The Leeward Islands became a British colony in 1671. In 1699, prior to the War of the Spanish Succession, Christopher Codrington became the governor of the Leeward Islands; the war lasted from 1701 to 1714. Daniel Parke II was the British governor of the Leeward Islands from 1706 to 1710, he was assassinated during a mutiny triggered by his self-enriching enforcement of Stuart imperialism. Although comparatively much smaller than the surrounding islands in the Caribbean, the Leeward Islands posed the most significant rebellion to the British Stamp Act. In 1816 the colony was dissolved, with its last governor being James Leith. In 1833, the colony was reformed. From 1833 until 1871, the Governor of Antigua performed the duties of the Governor of the Leeward Islands. Today the Islands are governed by a number of colonial administrations. From the northwest to the southeast, the islands are: Puerto Rican Virgin Islands: Vieques, Culebra U. S. Virgin Islands: St. Thomas, St. John, St. Croix, Water Island British Virgin Islands: Jost Van Dyke, Virgin Gorda, Anegada Anguilla Saint Martin/Sint Maarten Saint-Barthélemy Saba Sint Eustatius Saint Kitts Nevis Barbuda Antigua Redonda Montserrat Guadeloupe La Désirade Îles des Saintes Marie-Galante The Antilles British Leeward Islands Leeward Antilles Leeward Islands cricket team Windward Islands Digital Library of the Caribbean−dloc.org: "The Leeward Islands Gazette"—freely−openly available, with full page images and searchable text Digital Library of the Caribbean−dloc.org: "Antigua and Virgin Islands Gazette"—openly−freely available, with searchable text and full page images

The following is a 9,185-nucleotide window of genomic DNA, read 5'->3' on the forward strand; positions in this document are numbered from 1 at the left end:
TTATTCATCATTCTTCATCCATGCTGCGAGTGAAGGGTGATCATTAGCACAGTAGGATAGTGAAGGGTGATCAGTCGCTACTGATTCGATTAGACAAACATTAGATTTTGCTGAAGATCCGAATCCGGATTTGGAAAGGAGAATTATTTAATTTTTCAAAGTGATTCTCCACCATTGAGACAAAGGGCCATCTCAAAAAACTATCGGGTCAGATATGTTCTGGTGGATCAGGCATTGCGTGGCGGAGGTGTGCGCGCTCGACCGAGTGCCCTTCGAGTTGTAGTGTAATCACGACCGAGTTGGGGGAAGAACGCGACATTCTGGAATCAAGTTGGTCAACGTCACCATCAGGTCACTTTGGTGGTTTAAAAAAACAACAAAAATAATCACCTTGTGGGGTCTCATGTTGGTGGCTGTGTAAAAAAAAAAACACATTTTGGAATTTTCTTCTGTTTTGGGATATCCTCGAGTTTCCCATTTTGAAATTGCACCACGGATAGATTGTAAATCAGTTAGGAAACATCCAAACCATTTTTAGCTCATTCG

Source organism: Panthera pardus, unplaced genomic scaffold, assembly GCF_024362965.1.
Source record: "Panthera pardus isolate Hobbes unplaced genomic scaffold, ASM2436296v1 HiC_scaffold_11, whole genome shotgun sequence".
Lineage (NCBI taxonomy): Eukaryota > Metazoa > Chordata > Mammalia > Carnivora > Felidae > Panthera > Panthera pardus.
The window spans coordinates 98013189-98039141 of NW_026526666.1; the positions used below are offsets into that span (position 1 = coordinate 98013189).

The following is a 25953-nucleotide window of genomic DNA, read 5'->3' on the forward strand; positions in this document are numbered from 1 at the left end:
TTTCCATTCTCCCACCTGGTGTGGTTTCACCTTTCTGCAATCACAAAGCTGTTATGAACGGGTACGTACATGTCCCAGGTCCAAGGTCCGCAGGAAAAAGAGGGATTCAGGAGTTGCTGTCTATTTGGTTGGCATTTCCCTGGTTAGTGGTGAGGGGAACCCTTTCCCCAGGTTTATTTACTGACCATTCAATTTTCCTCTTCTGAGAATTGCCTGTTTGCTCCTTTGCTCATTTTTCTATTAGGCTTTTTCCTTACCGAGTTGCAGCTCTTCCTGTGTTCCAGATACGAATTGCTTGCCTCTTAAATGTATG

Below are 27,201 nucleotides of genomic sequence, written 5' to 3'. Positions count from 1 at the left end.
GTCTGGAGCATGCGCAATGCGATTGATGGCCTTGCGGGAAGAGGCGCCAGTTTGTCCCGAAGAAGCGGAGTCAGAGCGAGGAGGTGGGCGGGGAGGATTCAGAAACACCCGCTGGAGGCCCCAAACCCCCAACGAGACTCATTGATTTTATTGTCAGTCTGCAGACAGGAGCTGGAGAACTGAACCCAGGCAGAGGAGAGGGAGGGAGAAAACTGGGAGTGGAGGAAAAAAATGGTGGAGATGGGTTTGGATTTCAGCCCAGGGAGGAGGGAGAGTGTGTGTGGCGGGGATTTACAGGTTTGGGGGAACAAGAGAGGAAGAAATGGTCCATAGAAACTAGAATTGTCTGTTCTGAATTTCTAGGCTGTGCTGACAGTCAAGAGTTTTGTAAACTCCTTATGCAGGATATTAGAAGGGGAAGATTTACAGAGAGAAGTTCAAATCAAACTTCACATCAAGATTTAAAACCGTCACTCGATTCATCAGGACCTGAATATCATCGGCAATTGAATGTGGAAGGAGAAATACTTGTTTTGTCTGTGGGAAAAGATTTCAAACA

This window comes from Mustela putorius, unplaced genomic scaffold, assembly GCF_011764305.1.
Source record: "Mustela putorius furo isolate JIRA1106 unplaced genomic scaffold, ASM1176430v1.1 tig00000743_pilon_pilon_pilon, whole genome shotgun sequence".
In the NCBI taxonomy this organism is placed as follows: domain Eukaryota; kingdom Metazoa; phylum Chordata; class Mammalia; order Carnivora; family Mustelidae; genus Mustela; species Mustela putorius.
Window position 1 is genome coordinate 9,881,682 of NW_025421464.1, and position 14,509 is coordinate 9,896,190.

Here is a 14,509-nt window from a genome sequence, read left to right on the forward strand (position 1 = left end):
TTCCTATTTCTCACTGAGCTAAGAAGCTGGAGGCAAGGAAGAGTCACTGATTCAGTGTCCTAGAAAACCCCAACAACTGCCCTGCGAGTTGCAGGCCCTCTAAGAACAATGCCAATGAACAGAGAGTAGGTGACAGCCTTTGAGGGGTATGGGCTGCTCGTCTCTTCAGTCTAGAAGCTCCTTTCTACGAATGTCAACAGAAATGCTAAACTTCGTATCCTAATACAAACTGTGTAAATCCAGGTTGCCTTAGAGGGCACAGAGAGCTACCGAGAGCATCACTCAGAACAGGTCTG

Limited overs cricket
Limited overs cricket known as one-day cricket, which includes List A cricket and Twenty20 cricket, is a version of the sport of cricket in which a match is completed in one day, whereas Test and first-class matches can take up to five days to complete. The name reflects the rule that in the match each team bowls a set maximum number of overs between 20 and 50, although shorter and longer forms of limited overs cricket have been played. One-day cricket is popular with spectators as it can encourage aggressive, entertaining batting results in cliffhanger endings, ensures that a spectator can watch an entire match without committing to five days of continuous attendance; each team bats only once, each innings is limited to a set number of overs fifty in a One Day International and between forty and sixty in a List A. List A is a classification of the limited-overs form of cricket, technically as the domestic level. Despite its name, important one-day matches and domestic have two days set aside, the second day being a "reserve" day to allow more chance of the game being completed if a result is not possible on the first day.